Minister of Finance Camillo Gonsalves, on Monday during his presentation of the Estimates of Income and Expenditure for 2018, made two statements that some political observers say could be interpreted as hinting at but does not address the sex scandal in which he is allegedly involved.
Former model Yugge Farrell, 23, who has been charged with using abusive language at the finance minister’s wife, Karen Duncan-Gonsalves, has claimed that she had a relationship with him, which ended in 2016.
The finance minister has remained silent on the allegation notwithstanding public calls by some factions in the country, including the parliamentary opposition for him to comment.
His silence continued on Monday marking an unsuccessful attempt by Opposition Leader Godwin Friday to use Speaker of the House of Assembly, Jomo Thomas to get the minister to comment on the scandal.
Gonsalves, who became finance minister last November, told Parliament that there has been a bit of a changing of the guard at the ministry.
“And I am not talking about my own assumption of this very important portfolio,” he said.
He said the former Director General of Finance and Planning, Maurice Edwards, “who served with distinction across multiple administrations and for decades” has retired.
He is now serving in a consultative capacity and in his place “and benefitting from a long apprenticeship” is Edmund Jackson.
Similarly, ascending to Jackson’s former position of Budget Director, is Ken Morris, “who has also benefitted from the tutelage of Maurice and of Edmund, and, indeed, the Honourable Prime Minister,” the minister said.
“And just as they were moving into this new post, they were saddled with a new finance minister and I appreciate them holding my hand and guiding me through this process over the last few weeks.”
He said he was not sure how much of a debate there would be in Parliament that day, a reference to the absence of opposition lawmakers, who had walked out in protest earlier.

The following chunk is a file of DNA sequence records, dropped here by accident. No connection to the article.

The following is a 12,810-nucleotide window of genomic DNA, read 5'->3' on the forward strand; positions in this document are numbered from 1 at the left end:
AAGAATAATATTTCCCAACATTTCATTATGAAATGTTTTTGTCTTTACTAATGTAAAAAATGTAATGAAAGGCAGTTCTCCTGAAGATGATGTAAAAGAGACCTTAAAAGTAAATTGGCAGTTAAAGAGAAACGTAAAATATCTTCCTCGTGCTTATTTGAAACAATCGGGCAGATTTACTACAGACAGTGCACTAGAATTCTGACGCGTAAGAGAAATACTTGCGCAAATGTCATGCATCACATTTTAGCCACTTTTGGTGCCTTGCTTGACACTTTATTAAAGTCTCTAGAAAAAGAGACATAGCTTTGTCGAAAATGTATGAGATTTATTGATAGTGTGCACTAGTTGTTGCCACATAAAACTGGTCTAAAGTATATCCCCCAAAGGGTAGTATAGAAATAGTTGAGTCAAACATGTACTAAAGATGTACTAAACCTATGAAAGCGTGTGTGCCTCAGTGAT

“I was once told that you haven’t arrived until you can make them depart. So maybe ah reach,” the finance minister said.
He said the debate on the Estimates, unlike the Budget could be a bit dry.
“A series of numbers… and it’s a little bit dry but I will endeavour to explain, as best I can, these numbers,” he said, and encouraged the public to re-join the parliament on Feb. 5 for a more fulsome discussion “of what the stories are behind these numbers, because the stories behind these numbers give it the necessary context”.
The second apparent reference to the scandal came as the minister discussed the reduction in the nation’s external debt after several loans were repaid and debt forgiveness received for others.
Among those loans, are monies outstanding to the ALBA bank, which declined by EC$88.1 million partly on account of EC$81 million of debt forgiveness granted by the government of Venezuela.
This loan was for construction of the Argyle International Airport.
The government and people of St. Vincent and the Grenadines are extremely grateful to Venezuela for “this selfless act of kindness and solidarity” the finance minister said.
He said the debt forgiveness placed the debt on AIA at EC$320 million.
“Many of you, when you buy a house, you put down 20 per cent and you have debt for 80 per cent. Here we have a billion-dollar asset where only 30 per cent is debt and 70 per cent belongs to the government and people of St. Vincent and the Grenadines already.”
He thanked Prime Minister Ralph Gonsalves for securing debt relief for SVG and other ALBA members across the Caribbean.
“Mr. Speaker, for a long time, and more of this will be discussed in the appropriations Debate – we held our tongue while people talked about debt on airport. ‘Debt is going up.’ ‘We have to account for this debt.’ ‘Explain this debt.’ ‘It’s skyrocketing.’ ‘It’s spiralling.’ We already knew that we were going to get this $81 million in debt forgiveness from ALBA but it was not the opportune time to disclose that. So we leh them talk. And in all things, you talk at the appropriate time, not when they try to draw you out,” the finance minister said.
The debate continues tomorrow, Wednesday, on the EC$993,535,449 Estimates, which represents a 1.7 per cent increase over the approved budget for 2017.
It is the first Estimates that include a surplus on the current account that the Unity Labour Party administration has presented in years.
Also during today’s (Wednesday’s) resumption of Parliament, lawmakers will debate a motion of no confidence in the Gonsalves government brought by opposition parliamentarians on Monday.
Parliament is expected to approve the Estimates today, paving the way for the presentation of the budget next Monday, Feb. 5.